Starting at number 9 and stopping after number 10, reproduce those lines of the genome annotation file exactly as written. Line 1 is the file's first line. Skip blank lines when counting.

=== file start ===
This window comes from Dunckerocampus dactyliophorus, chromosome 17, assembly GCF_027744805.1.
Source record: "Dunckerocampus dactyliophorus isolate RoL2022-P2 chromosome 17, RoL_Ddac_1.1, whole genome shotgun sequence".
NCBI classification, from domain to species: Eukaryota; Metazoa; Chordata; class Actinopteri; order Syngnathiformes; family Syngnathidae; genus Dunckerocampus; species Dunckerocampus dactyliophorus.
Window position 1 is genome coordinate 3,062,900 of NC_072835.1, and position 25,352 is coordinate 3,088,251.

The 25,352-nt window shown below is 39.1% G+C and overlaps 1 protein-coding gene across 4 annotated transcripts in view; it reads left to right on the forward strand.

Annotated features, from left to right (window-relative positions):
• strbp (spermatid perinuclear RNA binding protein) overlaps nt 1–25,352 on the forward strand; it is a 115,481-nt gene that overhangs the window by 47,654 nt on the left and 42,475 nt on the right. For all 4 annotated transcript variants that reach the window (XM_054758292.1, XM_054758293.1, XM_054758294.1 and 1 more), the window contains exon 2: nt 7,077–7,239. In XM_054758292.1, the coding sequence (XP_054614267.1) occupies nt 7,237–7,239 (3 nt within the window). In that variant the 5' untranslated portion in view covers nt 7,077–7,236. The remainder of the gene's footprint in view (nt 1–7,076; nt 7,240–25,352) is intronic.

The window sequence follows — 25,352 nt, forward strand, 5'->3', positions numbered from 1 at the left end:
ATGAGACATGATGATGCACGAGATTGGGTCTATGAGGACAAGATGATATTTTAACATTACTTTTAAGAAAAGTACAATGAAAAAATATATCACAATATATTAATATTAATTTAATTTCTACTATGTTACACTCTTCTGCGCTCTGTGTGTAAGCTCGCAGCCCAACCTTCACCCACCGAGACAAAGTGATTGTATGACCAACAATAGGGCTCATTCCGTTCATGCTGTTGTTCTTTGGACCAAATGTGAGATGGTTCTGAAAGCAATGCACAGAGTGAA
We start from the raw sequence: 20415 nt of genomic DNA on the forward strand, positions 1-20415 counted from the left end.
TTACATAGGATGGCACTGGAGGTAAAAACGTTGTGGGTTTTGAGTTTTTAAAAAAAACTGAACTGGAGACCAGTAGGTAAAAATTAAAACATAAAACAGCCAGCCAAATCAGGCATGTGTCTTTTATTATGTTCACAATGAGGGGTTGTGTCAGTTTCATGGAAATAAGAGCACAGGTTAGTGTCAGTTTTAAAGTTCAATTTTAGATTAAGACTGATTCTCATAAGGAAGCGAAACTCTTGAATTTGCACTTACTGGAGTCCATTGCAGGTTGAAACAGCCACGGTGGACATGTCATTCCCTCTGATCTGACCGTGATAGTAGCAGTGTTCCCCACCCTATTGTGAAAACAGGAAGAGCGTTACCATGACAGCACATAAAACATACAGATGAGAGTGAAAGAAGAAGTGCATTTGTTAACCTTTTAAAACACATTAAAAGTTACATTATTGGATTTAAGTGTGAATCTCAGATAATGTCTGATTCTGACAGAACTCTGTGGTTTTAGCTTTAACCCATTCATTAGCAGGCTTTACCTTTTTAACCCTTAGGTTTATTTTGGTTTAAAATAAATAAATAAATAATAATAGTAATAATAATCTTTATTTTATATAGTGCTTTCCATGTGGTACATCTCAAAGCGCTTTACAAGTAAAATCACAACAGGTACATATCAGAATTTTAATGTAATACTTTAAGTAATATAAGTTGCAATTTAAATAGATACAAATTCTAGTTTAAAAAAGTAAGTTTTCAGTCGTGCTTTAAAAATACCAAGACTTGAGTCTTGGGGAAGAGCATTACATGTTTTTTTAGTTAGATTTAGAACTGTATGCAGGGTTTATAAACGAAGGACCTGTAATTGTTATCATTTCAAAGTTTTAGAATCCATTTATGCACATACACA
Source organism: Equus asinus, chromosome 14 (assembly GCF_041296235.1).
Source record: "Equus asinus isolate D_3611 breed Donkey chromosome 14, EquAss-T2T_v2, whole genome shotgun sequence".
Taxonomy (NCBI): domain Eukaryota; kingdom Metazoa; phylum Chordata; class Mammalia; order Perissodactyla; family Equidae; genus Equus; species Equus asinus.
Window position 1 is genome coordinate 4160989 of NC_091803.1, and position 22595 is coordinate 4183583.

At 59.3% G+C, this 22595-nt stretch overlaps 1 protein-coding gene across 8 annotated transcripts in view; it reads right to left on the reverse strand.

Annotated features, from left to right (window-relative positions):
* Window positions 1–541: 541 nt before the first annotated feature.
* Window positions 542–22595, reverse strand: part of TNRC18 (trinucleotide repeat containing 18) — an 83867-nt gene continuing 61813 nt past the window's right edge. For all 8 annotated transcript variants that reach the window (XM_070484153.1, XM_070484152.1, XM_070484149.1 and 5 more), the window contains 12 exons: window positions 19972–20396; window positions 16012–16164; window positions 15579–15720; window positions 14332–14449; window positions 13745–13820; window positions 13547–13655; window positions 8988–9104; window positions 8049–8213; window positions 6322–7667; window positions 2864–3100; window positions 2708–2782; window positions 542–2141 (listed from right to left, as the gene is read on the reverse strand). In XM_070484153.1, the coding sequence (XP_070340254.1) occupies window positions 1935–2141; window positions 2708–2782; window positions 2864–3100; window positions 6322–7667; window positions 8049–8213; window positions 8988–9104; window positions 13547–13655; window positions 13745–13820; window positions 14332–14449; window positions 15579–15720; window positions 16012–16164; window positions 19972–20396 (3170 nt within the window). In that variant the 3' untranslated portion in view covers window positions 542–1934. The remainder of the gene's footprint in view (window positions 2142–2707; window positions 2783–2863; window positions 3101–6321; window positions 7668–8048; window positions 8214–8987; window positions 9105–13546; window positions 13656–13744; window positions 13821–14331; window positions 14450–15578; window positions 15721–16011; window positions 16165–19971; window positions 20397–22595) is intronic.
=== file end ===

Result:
ATGAGACATGATGATGCACGAGATTGGGTCTATGAGGACAAGATGATATTTTAACATTACTTTTAAGAAAAGTACAATGAAAAAATATATCACAATATATTAATATTAATTTAATTTCTACTATGTTACACTCTTCTGCGCTCTGTGTGTAAGCTCGCAGCCCAACCTTCACCCACCGAGACAAAGTGATTGTATGACCAACAATAGGGCTCATTCCGTTCATGCTGTTGTTCTTTGGACCAAATGTGAGATGGTTCTGAAAGCAATGCACAGAGTGAA
We start from the raw sequence: 20415 nt of genomic DNA on the forward strand, positions 1-20415 counted from the left end.